POLITICS & INSTITUTIONS - ECONOMY

CSV suffers in polls, Trump Organization indicted



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CSV president Claude Wiseler photographed for the cover of Delano’s June edition. The change of leadership in April has so far failed to impress voters as the party continues to flounder in the polls according to the latest “Sonndesfro”. Photo: Mike Zenari 

Luxembourg’s nation branding, China’s Communist centenary, Tim Berners-Lee’s NFT auction, Bill Cosby released and Donald Rumsfeld dies. Delano’s breakfast briefing.

CSV loses big, government gains small in poll

Luxembourg’s main opposition party, the CSV, would lose four seats in parliament if an election took place this week. That is the damning conclusion of the latest “Sonndesfro” (Sunday question) poll conducted by TNS Ilres for RTL and the Wort on voter intention. The poll shows the conservative CSV, once the traditional party of government, losing 4.3% of the vote compared to the October 2018 elections and falling to 17 seats in parliament. The Greens would also lose one seat, but its coalition with the left-wing LSAP and the liberal DP would be secured by those parties both winning one additional seat. The Pirate party, whose Sven Clement is proving popular with voters, would win two seats to take it to four MPs and the left-wing Déi Lénk would also make a gain of one to claim three seats in parliament. More analysis in our noon briefing.

Trump Organization indicted in Manhattan

Indictments against the Trump Organization and its CFO Allen Weisselberg are expected to be unsealed in court on Thursday afternoon in Manhattan, according to news sources. Manhattan District Attorney Cyrus Vance Jr. has focused an investigation into allegations that the Trump Organization illegally misrepresented the value of some of its real estate assets to benefit from lower taxation and also to obtain more favourable loan and insurance deals. Trump’s former personal lawyer Michael Cohen has apparently been aiding the investigation and some observers think Weisselberg may also strike a deal to testify against the former president, who has not yet been personally charged. CNBC, The Washington Post, The New York Times and The Wall Street Journal all have details.

Nation branding back on track

Luxembourg’s nation branding effort has been relaunched and will focus on the grand duchy’s EU commitments and support of migration, development aid and sustainability. A document presented by foreign minister Jean Asselborn and nation branding head Beryl Koltz on Wednesday says it aims to promote Luxembourg as “a facilitator of innovative ideas that can contribute to a better world.” Delano has more.

China celebrates Communist centenary

The Communist Party of China has been celebrating the 100th anniversary of its founding with large celebrations in Tiananmen Square in Beijing. President Xi Jinping was centre stage at parades and a fly-over by fighter jets and helicopters. Xi said that the party had managed to create a modern China that is “a moderately prosperous society” but warned that it would never bow to foreign pressure and that anyone who tried to subjugate the country would “have their heads bashed bloodied against the Great Wall of Steel forged by over 1.4 billion Chinese people.” Reuters, The Guardian and The South China Morning Post have more.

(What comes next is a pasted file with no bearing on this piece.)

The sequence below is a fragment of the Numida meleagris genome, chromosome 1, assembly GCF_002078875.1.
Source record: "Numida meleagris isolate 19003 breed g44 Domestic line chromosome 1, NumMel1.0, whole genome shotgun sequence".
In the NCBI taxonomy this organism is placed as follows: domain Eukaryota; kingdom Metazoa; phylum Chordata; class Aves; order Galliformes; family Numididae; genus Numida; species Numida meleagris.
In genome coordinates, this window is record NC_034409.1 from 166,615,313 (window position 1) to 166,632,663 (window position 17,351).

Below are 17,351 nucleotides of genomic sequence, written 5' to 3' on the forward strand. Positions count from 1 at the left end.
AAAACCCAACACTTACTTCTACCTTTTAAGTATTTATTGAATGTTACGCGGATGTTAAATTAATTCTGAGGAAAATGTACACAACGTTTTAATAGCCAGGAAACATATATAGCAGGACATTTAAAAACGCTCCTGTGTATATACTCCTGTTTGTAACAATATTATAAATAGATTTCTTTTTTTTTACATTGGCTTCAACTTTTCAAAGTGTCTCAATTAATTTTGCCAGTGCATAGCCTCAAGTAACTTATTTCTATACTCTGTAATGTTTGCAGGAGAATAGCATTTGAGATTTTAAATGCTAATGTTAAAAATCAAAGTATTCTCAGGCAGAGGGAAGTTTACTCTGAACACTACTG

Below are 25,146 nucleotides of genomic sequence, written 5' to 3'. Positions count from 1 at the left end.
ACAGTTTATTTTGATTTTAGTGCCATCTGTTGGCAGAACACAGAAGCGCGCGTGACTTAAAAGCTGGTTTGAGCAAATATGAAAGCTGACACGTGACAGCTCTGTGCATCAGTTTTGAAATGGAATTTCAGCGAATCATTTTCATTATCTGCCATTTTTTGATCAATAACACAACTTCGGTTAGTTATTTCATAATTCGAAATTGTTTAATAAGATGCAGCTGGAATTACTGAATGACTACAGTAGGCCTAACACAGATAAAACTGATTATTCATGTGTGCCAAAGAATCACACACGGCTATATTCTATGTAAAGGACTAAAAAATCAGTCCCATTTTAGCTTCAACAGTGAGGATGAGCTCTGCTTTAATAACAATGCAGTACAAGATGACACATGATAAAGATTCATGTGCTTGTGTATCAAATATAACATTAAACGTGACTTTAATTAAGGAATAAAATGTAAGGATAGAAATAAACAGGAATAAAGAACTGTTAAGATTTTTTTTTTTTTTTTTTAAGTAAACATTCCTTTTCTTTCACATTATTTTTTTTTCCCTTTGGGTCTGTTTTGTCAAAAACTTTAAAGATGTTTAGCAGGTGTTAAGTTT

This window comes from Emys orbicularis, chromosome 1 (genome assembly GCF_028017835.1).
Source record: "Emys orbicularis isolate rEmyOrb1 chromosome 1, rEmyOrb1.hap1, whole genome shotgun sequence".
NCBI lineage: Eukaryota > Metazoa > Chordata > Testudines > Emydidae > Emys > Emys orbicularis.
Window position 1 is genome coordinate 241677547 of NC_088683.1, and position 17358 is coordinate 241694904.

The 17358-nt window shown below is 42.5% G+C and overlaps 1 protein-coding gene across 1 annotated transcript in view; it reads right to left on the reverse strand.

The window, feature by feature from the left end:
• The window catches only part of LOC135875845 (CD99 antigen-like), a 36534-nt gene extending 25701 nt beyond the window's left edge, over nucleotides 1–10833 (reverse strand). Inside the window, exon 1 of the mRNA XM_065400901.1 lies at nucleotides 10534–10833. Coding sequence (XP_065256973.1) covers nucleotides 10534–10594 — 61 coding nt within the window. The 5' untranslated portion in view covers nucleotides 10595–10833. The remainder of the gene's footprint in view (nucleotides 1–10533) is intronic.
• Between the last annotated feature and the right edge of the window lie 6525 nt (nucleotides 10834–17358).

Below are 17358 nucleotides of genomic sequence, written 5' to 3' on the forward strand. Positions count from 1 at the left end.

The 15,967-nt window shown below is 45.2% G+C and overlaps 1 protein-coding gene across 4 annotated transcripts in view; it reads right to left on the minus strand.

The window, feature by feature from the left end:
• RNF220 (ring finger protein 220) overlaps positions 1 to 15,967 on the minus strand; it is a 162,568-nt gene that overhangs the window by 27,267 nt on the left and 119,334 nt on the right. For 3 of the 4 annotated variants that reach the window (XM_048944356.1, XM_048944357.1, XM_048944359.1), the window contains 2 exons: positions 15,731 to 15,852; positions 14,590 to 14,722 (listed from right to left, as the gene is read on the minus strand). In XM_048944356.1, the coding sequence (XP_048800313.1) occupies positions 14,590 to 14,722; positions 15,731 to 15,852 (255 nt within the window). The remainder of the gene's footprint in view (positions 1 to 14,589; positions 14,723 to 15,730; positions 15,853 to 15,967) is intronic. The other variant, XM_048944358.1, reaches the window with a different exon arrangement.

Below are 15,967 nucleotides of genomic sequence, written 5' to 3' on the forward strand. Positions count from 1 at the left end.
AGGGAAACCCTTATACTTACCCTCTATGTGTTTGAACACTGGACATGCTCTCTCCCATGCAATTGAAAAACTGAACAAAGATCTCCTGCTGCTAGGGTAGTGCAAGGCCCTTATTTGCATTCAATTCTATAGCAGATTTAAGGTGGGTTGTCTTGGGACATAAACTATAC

More millionaires

The number of millionaires in Luxembourg has increased by 6.5% in the past year, according to a new report by Capgemini. There are now 42,800 such high net worth individuals living in the grand duchy, and their assets also rose by 8.3% over the last 12 months. Delano has details.

World wide web NFT sells for $5.4m

An NFT (non-fungible token) containing some 9,555 lines of original source code for the world wide web, written by its inventor Tim Berners-Lee in 1990-1991, has been sold in an online auction by Sotheby’s for $5.4m. The sale also includes a 30-minute animated visualisation and a digital poster of the code. In a letter that is also part of the package, Berners-Lee compares NFT technology to a book signed by an author. “I thought it could be fun to make an autographed copy of the original code of the first web browser,” he said. The BBC, Wired and CNBC report.

Donald Rumsfeld

Former US secretary of defence Donald Rumsfeld, viewed as the architect of the invasion of Iraq in 2003, has died at the age of 88. A divisive figure, Rumsfeld famously ran into the Pentagon building to help the rescue effort on 11 September 2001, but also signed off on allowing interrogators to basically torture prisoners at Guantanamo. NPR, CNN and Reuters have more.

Bill Cosby release sparks outrage

Bill Cosby was released from prison on Wednesday after serving just over two years of a three to 10-year sentence for drugging and molesting ex-basketball player Andrea Constand. The decision by Pennsylvania's Supreme Court to overturn his conviction based on a "process violation" by the prosecution was, by the court’s own admission, unusual. The news was met with outrage by many commentators and advocates of the #MeToo movement. The BBC,  The Hollywood Reporter and Fox News have more.

Tour de France crash spectator arrested

A 30-year-old French woman accused of involuntarily causing injury and putting the life of others at risk after causing a crash at the Tour de France in Brittany on Saturday is in police custody, Reuters reports. The woman was seen holding a cardboard sign that German rider Tony Martin hit, causing him to fall and bring down with him several other riders in the peloton. She apparently presented herself to a local police station later on Saturday.

Today’s breakfast briefing was written by Duncan Roberts